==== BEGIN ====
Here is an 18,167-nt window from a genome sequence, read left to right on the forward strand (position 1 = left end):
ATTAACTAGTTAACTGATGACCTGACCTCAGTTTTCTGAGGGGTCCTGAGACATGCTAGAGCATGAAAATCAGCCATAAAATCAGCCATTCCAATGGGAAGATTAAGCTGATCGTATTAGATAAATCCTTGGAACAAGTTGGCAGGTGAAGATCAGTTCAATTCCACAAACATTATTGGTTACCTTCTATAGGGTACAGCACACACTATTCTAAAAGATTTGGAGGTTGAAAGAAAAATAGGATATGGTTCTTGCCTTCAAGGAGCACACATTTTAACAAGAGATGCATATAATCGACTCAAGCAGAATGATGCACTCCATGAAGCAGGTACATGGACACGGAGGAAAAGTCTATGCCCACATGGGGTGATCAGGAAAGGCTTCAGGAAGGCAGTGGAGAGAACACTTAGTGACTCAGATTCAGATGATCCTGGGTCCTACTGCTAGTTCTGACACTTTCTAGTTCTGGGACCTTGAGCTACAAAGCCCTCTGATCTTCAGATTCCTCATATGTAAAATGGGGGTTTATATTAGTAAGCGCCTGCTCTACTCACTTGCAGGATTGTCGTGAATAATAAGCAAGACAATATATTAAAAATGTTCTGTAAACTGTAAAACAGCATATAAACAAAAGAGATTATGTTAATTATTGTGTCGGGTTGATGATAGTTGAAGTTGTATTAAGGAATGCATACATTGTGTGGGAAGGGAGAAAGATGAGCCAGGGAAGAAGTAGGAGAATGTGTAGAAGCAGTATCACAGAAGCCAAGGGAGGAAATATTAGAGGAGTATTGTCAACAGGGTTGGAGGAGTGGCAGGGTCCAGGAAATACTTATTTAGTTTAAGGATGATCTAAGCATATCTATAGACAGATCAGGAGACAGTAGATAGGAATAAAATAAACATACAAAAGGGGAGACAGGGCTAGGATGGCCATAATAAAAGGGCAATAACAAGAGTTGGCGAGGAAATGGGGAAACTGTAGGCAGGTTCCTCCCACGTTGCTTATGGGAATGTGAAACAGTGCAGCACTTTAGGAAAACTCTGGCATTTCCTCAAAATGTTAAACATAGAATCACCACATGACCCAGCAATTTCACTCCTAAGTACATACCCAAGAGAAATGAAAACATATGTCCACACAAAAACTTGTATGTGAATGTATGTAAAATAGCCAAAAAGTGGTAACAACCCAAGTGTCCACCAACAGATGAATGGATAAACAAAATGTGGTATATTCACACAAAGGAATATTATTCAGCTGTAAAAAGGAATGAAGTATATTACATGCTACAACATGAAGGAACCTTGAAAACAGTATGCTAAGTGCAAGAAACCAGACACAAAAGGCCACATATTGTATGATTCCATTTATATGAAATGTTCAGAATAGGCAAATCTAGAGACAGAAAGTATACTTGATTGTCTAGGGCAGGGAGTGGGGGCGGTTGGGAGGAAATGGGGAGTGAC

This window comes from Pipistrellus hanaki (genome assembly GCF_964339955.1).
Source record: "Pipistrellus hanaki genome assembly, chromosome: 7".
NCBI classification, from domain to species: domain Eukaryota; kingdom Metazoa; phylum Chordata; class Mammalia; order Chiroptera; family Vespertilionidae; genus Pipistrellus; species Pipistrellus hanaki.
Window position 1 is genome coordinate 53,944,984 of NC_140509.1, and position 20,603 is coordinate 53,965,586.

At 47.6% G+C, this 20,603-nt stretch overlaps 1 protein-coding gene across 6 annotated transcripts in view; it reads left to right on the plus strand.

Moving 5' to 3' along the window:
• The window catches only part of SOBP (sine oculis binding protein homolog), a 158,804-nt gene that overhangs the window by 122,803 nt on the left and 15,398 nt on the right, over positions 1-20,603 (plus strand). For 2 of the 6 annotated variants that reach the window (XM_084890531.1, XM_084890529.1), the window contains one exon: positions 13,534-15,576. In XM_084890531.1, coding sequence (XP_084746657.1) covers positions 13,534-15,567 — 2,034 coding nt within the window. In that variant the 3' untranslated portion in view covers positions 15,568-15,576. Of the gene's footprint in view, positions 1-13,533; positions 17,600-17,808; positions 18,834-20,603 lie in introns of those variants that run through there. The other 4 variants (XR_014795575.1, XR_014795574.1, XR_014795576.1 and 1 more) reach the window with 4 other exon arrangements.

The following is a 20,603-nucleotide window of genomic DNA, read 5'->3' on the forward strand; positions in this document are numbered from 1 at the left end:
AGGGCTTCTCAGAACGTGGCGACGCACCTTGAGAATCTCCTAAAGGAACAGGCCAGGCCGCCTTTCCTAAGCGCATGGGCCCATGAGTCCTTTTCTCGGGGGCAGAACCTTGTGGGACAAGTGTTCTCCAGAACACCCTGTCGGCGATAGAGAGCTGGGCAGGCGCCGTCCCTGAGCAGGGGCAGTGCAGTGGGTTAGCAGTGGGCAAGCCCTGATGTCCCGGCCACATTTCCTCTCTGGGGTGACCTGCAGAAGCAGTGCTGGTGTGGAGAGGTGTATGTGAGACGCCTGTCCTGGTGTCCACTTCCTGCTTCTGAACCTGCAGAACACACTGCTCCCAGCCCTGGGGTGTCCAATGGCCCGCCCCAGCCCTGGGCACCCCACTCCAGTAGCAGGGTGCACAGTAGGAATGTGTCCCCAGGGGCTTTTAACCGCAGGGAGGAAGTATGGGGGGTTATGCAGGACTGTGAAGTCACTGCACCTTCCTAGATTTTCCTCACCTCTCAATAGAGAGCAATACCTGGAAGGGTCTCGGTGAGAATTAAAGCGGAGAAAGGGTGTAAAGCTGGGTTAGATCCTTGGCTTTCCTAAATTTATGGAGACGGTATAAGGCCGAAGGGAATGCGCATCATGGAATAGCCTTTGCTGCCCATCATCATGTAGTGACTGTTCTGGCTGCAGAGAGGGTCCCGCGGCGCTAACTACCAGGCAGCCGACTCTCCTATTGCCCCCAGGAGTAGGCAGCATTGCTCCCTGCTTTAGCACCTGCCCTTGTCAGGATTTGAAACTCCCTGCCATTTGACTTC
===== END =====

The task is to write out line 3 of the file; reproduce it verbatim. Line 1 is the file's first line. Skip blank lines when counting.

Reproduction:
This window comes from Pipistrellus hanaki (genome assembly GCF_964339955.1).